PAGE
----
What would you do if someone you barely knew emailed to ask if you wanted to write a book together? A risk, right? And imagine the risk that the person who wrote that email took? Last week Rainey Tisdale and I are celebrated the publication of our book, Creativity in Museum Practice. At the same time, I've just finished facilitating a series of workshops for museums and libraries that, among other things, looked at successful collaborations. So I thought it might be just the time to share a bit about our work together and the ongoing lessons I take away from it.
I first met Rainey virtually, in 2010, when we were both Fulbright Scholars—I was in Ukraine, she was in Finland, but we were both thinking deeply about museums. We shared some emails and began reading each other’s blogs on a regular basis. We had an interest in creativity and I remember Rainey sitting in the back of a crowded NEMA session two years ago asking a question about creativity. We found time for a drink at that same conference to really begin our conversations and continued to email tidbits back and forth, follow each other on Twitter and began to have that sort of virtual relationship that develops with many colleagues. But at one point, I emailed Rainey something and said, “You know, I think there’s a great book to be written about creativity in museums—you should do it!” No risk on my part right? She should do it.
But then Rainey took a big risk—she emailed back to say she thought we should do it together, and did I want to talk about it. It took a high tolerance for risk for Rainey to email me, and a slightly lower tolerance for me to say sure, let’s talk about it. And thus began our regular, almost weekly Skype calls.
We moved pretty quickly from a theoretical collaboration to a concrete one, wanting to meet with publishers at an upcoming AAM meeting. We shared back and forth some initial notes about ideas on the book and came up with a brief proposal. We then decided on a publisher—Left Coast Press—and negotiated a contract. In the contract process, we learned a great deal—about ourselves, each other, the emerging world of e-publishing and more. We also went ahead and signed a joint collaboration agreement between the two of us, wanting to make sure that each of us had a clear understanding of responsibilities and benefits (we weren’t particularly worried about movie rights, but you never know).
- Lesson #1 For all you potential collaborators out there, take the risk, but work to make sure that all of you have the same understandings. We did both and are thankful for both.
- And #1A: look for collaborators that have different skills and approaches than you do. We hadn’t, until this point, in summer 2012, talked much about the actual writing process. We just began from our chapter outline, which proved, relatively quickly, wrong. Just wrong—not compelling, not the approach, not what we were hoping for.
- Lesson #2: Admit failure, embrace it, and move on. When it became clear that our initial approach wasn’t working, we didn’t insist on keeping at it, we abandoned it, learned our lesson, and moved forward. It was both our ideas and both our writing, so there was no blame to be assigned. We were really partners.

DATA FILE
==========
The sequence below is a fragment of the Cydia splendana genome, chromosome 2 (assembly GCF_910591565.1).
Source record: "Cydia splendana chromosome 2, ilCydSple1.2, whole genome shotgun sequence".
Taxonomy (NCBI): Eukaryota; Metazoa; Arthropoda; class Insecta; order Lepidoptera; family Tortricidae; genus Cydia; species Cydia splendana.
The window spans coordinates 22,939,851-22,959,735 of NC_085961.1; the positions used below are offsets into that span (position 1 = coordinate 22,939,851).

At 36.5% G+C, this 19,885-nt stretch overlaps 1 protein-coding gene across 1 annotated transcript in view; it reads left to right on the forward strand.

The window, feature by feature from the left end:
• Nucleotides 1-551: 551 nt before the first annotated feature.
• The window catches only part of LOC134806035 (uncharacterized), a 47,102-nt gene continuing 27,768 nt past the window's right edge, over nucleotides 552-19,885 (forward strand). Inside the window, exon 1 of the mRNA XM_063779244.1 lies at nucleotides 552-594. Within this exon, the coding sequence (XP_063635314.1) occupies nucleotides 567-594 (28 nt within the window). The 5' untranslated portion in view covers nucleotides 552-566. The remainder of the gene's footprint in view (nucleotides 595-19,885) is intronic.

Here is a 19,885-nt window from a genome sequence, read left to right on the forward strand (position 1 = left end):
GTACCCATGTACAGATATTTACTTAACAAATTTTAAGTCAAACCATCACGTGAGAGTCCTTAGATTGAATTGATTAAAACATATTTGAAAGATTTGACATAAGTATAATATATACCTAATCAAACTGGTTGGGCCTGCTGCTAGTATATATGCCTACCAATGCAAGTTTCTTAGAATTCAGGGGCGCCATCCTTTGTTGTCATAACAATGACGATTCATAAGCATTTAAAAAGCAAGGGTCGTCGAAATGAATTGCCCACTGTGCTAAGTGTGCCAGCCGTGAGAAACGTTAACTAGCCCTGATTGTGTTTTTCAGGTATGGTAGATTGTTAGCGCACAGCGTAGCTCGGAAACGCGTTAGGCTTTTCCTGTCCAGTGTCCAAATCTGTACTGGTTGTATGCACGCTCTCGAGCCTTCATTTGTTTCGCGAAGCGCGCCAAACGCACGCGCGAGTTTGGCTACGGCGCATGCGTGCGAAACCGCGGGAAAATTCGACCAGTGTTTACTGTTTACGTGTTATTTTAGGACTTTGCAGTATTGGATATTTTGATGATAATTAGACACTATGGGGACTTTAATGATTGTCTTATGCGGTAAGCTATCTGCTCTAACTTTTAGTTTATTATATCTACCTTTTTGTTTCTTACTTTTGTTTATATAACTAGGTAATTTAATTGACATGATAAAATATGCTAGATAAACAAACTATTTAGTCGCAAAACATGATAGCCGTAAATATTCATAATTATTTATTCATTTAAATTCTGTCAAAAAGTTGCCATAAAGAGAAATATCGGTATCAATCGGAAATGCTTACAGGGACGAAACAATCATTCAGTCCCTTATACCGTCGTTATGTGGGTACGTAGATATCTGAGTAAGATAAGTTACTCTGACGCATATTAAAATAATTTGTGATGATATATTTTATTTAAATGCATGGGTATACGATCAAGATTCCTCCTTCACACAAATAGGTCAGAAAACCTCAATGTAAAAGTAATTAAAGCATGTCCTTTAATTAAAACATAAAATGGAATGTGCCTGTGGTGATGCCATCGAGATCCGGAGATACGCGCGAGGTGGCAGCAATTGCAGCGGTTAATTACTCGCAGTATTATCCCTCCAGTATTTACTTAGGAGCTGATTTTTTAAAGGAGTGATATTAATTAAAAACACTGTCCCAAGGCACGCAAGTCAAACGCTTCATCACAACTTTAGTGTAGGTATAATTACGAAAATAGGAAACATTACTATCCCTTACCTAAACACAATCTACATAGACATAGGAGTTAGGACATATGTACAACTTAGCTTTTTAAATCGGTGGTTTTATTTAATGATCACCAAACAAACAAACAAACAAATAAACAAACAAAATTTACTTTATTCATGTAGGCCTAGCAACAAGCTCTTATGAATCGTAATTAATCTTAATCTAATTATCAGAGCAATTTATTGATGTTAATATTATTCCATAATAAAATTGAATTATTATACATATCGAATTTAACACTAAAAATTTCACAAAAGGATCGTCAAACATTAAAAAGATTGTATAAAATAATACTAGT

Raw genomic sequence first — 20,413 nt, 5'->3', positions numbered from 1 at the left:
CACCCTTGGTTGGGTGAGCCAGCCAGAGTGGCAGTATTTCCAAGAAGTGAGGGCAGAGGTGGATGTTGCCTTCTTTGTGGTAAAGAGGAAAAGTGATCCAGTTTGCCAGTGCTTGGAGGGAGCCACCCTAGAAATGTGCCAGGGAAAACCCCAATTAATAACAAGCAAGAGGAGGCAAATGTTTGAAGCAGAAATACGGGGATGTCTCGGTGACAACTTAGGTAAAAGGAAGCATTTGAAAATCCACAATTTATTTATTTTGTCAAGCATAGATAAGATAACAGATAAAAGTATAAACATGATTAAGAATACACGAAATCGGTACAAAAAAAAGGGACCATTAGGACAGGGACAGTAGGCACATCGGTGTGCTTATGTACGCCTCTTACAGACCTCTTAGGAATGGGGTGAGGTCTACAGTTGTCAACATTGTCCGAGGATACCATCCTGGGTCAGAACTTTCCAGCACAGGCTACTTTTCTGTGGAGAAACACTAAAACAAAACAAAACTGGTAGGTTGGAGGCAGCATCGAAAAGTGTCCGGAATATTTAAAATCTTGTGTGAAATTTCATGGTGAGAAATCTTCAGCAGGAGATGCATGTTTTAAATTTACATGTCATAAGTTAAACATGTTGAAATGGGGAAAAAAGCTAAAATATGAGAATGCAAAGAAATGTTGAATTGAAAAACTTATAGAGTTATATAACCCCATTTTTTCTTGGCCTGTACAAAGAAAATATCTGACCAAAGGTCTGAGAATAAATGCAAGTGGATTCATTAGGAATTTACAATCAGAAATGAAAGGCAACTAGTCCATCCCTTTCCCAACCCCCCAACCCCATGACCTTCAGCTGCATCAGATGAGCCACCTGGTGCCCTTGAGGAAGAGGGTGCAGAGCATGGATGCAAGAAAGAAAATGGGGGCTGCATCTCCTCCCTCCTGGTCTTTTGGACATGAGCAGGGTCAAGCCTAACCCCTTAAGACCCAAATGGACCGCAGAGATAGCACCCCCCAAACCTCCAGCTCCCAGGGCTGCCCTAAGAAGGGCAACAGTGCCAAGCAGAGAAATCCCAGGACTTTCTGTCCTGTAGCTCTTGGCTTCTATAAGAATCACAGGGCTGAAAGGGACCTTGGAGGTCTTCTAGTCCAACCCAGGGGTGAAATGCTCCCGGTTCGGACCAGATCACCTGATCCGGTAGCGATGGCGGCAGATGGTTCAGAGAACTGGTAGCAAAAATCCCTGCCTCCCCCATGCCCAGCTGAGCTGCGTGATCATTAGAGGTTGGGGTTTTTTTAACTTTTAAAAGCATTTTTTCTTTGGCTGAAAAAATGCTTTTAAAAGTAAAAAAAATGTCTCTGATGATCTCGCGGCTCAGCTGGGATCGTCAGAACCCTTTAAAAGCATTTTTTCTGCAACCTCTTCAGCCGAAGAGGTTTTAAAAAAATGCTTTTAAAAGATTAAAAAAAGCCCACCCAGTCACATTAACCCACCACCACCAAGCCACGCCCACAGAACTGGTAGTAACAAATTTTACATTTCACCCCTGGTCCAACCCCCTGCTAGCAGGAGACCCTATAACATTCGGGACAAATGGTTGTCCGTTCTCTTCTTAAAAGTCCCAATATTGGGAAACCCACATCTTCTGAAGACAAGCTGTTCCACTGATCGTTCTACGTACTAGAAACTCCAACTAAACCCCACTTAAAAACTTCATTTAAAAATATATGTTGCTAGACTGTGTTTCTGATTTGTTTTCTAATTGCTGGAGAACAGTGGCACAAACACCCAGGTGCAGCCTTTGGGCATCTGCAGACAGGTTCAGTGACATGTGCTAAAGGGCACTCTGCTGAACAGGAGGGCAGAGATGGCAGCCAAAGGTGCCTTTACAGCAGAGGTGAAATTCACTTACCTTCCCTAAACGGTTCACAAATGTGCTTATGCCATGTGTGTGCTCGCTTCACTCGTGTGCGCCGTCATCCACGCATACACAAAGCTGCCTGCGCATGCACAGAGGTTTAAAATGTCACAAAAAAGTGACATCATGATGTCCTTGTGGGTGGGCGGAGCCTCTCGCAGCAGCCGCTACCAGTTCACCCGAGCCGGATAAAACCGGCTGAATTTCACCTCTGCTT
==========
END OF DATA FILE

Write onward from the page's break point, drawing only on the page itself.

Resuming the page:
Our writing and thinking processes are very different: Rainey is organized and thoughtful, diving deep into ideas and pursuing threads to weave those ideas into a whole. I can be described, perhaps, as a hunter-gatherer (or perhaps just a squirrel), out there picking up bits and pieces that I then bring home and try to assemble into a whole. As it turned out, these were really complementary work approaches that led to the complete reframing of the book, including some theory, Try This, and Your Creative Stories.
- Lesson #3: Trust the other person; trust yourself. We each had times when we felt discouraged or stuck. When the ideas weren’t coming or they didn’t hold together or we didn’t have something to say. It’s an amazing process to have a great partner along the way, whose bad days don’t coincide with yours. So those weekly Skype calls helped us cheerlead each other all the time. Good ideas, crazy ideas, family stories, we shared them all (and that's why there are creativity temporary tattoos to be had.)
- Lesson #4: Admit what you’re not good at –-but make sure you pull your weight.
- I am not good at detail work. (I feel like I should be Bart Simpson writing that 100 times on the blackboard). When it came time to those final details—getting it ready for the copy editor and the dreaded indexing, Rainey firmly but gently said, “You know, I’m better [and as I learned, in fact really, really, good] at this. Let me do it—because I know you’ll do other parts.” Rainey’s gift of that particular statement made me realize that pulling your weight doesn't mean doing everything equally, it means understanding how skills and temperament can divide the work.
It was thrilling last week to hold the book in our hands. We got a different kind of chill down our spines when we discovered a problem and had to scramble a creative solution to our scheduled booksigning. But amidst that scrambling, Rainey turns to me and says, "I can't tell you how glad I am that we're in this together."
- Lesson #5 A good collaboration pays off. And Rainey was absolutely right. I am so glad we were in this together; that her willingness to take a risk, that my own willingness, and that our own commitment to a creative process made a book we're proud of. So now, buy the book, check out our website, and invite us to talk about it!
Many thanks Rainey!